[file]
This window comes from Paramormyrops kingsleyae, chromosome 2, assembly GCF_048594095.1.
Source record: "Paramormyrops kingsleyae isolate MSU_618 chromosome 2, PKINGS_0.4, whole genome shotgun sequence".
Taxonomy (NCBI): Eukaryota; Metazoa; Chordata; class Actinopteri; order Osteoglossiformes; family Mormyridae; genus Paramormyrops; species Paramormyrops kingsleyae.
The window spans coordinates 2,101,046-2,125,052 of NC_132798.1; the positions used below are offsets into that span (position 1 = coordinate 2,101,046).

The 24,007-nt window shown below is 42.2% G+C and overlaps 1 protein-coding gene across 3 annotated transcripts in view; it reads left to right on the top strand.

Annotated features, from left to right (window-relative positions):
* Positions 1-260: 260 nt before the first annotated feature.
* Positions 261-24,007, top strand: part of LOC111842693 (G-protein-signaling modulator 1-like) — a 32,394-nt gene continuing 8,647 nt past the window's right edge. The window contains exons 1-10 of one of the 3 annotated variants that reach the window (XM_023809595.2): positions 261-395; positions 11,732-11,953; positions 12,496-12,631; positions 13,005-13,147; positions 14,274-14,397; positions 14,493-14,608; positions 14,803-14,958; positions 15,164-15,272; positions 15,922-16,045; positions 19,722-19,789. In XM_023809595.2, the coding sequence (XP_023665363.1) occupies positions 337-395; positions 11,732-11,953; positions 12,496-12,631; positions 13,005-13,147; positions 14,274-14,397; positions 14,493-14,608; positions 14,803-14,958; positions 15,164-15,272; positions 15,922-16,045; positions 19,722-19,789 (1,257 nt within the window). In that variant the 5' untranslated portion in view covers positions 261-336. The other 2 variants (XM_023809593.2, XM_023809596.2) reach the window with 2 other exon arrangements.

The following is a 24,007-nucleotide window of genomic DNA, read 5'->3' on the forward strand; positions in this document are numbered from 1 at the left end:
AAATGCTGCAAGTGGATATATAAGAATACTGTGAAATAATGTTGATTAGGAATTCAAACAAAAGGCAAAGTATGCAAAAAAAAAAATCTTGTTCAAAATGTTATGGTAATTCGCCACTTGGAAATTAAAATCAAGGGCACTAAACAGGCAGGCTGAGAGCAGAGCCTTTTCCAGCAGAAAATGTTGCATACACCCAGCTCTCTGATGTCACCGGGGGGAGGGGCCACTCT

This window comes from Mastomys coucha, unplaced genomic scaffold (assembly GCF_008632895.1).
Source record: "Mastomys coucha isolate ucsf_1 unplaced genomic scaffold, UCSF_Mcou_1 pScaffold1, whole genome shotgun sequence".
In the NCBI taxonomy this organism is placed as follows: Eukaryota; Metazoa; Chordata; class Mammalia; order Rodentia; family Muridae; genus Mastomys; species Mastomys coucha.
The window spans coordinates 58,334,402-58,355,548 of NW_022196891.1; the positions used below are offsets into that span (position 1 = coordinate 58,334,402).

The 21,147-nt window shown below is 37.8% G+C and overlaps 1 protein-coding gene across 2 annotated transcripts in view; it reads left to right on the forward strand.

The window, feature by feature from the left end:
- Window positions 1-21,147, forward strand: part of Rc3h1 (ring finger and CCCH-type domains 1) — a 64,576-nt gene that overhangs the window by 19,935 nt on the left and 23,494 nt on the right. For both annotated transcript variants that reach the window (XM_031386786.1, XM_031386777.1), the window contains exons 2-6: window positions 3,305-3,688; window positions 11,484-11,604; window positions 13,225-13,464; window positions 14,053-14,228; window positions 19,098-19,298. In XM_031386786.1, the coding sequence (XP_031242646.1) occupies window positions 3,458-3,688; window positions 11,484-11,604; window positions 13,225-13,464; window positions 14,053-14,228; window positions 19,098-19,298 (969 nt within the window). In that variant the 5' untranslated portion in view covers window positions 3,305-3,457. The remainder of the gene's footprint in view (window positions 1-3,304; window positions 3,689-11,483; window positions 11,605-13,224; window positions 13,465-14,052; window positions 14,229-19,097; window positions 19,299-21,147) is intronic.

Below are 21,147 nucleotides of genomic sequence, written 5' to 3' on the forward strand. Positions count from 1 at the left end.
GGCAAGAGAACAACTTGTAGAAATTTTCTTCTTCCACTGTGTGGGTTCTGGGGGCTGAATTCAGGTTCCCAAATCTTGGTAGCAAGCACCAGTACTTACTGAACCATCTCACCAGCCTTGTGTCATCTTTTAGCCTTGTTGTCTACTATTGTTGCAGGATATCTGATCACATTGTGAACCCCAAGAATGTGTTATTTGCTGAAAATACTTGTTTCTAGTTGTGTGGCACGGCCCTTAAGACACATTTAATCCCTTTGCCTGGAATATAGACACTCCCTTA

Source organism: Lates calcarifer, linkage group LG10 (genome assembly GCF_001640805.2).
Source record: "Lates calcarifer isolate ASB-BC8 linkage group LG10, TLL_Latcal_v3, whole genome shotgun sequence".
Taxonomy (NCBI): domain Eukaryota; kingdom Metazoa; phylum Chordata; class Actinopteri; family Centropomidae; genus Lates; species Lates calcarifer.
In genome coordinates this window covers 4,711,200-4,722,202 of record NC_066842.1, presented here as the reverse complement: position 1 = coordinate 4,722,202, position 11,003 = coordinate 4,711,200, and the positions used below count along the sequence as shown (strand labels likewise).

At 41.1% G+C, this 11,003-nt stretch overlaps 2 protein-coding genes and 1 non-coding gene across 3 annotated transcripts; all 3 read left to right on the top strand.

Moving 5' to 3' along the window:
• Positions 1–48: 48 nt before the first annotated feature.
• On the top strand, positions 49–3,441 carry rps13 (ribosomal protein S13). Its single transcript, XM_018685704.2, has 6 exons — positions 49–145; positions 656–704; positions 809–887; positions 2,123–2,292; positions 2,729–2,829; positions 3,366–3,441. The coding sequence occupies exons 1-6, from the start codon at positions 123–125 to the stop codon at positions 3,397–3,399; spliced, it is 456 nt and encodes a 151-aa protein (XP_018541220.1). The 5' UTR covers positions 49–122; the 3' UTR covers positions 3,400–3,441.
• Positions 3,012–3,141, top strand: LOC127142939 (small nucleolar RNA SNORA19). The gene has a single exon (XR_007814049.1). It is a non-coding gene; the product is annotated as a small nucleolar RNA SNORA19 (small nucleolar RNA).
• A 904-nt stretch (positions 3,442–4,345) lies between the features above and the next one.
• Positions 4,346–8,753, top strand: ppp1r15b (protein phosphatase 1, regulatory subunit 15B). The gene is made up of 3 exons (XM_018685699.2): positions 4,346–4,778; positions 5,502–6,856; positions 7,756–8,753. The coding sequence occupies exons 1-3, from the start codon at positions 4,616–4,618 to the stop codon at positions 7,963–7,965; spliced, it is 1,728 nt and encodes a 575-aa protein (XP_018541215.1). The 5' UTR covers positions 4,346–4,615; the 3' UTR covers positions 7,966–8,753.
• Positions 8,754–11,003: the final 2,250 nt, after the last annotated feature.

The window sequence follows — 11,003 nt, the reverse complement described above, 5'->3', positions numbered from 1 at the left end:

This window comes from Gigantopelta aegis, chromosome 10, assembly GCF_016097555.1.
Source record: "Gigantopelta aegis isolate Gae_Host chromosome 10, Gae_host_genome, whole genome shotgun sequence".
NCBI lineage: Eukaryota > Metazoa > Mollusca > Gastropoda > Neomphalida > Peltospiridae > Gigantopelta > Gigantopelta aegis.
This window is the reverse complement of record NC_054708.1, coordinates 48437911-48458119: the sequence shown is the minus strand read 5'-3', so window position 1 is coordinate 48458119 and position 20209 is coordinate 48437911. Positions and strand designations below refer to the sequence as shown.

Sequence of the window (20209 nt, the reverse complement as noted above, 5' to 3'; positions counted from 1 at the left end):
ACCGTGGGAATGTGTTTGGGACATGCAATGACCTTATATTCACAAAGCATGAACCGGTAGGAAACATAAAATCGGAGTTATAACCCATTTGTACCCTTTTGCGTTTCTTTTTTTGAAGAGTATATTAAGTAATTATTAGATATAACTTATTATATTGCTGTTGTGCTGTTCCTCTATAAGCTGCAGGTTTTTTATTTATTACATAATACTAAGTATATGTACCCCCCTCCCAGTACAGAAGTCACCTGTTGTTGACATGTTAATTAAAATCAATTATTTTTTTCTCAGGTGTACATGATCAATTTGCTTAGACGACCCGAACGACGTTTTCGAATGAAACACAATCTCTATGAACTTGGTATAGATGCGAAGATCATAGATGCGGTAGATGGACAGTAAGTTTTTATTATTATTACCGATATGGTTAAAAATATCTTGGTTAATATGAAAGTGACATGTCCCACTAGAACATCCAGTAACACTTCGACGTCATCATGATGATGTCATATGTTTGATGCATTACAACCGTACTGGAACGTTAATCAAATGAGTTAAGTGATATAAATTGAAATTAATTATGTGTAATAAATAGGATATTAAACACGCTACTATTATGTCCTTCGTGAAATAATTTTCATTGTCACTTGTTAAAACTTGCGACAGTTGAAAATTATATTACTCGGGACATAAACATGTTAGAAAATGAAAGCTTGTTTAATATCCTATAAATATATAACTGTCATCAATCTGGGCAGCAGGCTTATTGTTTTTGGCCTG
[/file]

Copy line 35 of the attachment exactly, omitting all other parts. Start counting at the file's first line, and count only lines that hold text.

NCBI lineage: Eukaryota > Metazoa > Mollusca > Gastropoda > Neomphalida > Peltospiridae > Gigantopelta > Gigantopelta aegis.